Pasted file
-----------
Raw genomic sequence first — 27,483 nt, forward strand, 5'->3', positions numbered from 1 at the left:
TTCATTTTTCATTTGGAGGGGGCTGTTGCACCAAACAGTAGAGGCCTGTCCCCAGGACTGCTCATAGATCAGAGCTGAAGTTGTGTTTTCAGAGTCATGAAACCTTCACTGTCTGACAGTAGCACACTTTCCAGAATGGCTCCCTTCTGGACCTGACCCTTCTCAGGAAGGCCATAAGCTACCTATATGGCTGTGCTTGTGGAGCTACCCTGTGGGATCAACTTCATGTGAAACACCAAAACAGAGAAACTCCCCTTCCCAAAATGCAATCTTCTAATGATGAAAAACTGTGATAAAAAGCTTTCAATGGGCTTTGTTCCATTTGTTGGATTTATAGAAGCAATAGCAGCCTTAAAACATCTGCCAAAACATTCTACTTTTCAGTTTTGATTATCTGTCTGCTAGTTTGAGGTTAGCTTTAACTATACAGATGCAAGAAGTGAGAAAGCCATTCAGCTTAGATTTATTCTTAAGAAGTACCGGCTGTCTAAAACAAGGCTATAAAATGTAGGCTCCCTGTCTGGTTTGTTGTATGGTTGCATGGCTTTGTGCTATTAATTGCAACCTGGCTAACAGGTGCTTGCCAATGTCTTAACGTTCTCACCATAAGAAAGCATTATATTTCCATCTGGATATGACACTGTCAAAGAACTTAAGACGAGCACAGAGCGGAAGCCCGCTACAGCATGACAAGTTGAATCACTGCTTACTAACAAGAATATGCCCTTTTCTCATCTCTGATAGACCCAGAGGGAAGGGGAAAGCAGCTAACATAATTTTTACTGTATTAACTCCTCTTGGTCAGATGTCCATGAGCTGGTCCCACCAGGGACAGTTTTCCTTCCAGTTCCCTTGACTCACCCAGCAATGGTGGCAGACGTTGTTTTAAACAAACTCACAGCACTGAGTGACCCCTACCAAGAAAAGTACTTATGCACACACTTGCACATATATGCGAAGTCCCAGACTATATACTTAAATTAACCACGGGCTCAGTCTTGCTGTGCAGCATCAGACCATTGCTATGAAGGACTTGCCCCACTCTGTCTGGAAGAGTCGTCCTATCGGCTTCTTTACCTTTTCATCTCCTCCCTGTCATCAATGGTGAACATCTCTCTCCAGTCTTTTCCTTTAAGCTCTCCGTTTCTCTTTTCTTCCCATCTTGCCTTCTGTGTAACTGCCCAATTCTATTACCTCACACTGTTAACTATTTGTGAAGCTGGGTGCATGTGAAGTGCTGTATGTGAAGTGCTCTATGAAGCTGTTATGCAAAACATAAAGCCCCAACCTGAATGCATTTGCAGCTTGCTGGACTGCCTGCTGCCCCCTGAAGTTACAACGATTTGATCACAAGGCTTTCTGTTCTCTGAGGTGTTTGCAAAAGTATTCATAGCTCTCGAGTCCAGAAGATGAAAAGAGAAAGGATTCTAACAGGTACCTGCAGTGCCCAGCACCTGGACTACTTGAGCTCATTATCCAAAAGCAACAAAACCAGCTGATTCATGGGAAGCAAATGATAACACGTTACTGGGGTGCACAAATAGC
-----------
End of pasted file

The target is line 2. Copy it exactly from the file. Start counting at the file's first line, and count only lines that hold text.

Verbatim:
TTCATTTTTCATTTGGAGGGGGCTGTTGCACCAAACAGTAGAGGCCTGTCCCCAGGACTGCTCATAGATCAGAGCTGAAGTTGTGTTTTCAGAGTCATGAAACCTTCACTGTCTGACAGTAGCACACTTTCCAGAATGGCTCCCTTCTGGACCTGACCCTTCTCAGGAAGGCCATAAGCTACCTATATGGCTGTGCTTGTGGAGCTACCCTGTGGGATCAACTTCATGTGAAACACCAAAACAGAGAAACTCCCCTTCCCAAAATGCAATCTTCTAATGATGAAAAACTGTGATAAAAAGCTTTCAATGGGCTTTGTTCCATTTGTTGGATTTATAGAAGCAATAGCAGCCTTAAAACATCTGCCAAAACATTCTACTTTTCAGTTTTGATTATCTGTCTGCTAGTTTGAGGTTAGCTTTAACTATACAGATGCAAGAAGTGAGAAAGCCATTCAGCTTAGATTTATTCTTAAGAAGTACCGGCTGTCTAAAACAAGGCTATAAAATGTAGGCTCCCTGTCTGGTTTGTTGTATGGTTGCATGGCTTTGTGCTATTAATTGCAACCTGGCTAACAGGTGCTTGCCAATGTCTTAACGTTCTCACCATAAGAAAGCATTATATTTCCATCTGGATATGACACTGTCAAAGAACTTAAGACGAGCACAGAGCGGAAGCCCGCTACAGCATGACAAGTTGAATCACTGCTTACTAACAAGAATATGCCCTTTTCTCATCTCTGATAGACCCAGAGGGAAGGGGAAAGCAGCTAACATAATTTTTACTGTATTAACTCCTCTTGGTCAGATGTCCATGAGCTGGTCCCACCAGGGACAGTTTTCCTTCCAGTTCCCTTGACTCACCCAGCAATGGTGGCAGACGTTGTTTTAAACAAACTCACAGCACTGAGTGACCCCTACCAAGAAAAGTACTTATGCACACACTTGCACATATATGCGAAGTCCCAGACTATATACTTAAATTAACCACGGGCTCAGTCTTGCTGTGCAGCATCAGACCATTGCTATGAAGGACTTGCCCCACTCTGTCTGGAAGAGTCGTCCTATCGGCTTCTTTACCTTTTCATCTCCTCCCTGTCATCAATGGTGAACATCTCTCTCCAGTCTTTTCCTTTAAGCTCTCCGTTTCTCTTTTCTTCCCATCTTGCCTTCTGTGTAACTGCCCAATTCTATTACCTCACACTGTTAACTATTTGTGAAGCTGGGTGCATGTGAAGTGCTGTATGTGAAGTGCTCTATGAAGCTGTTATGCAAAACATAAAGCCCCAACCTGAATGCATTTGCAGCTTGCTGGACTGCCTGCTGCCCCCTGAAGTTACAACGATTTGATCACAAGGCTTTCTGTTCTCTGAGGTGTTTGCAAAAGTATTCATAGCTCTCGAGTCCAGAAGATGAAAAGAGAAAGGATTCTAACAGGTACCTGCAGTGCCCAGCACCTGGACTACTTGAGCTCATTATCCAAAAGCAACAAAACCAGCTGATTCATGGGAAGCAAATGATAACACGTTACTGGGGTGCACAAATAGC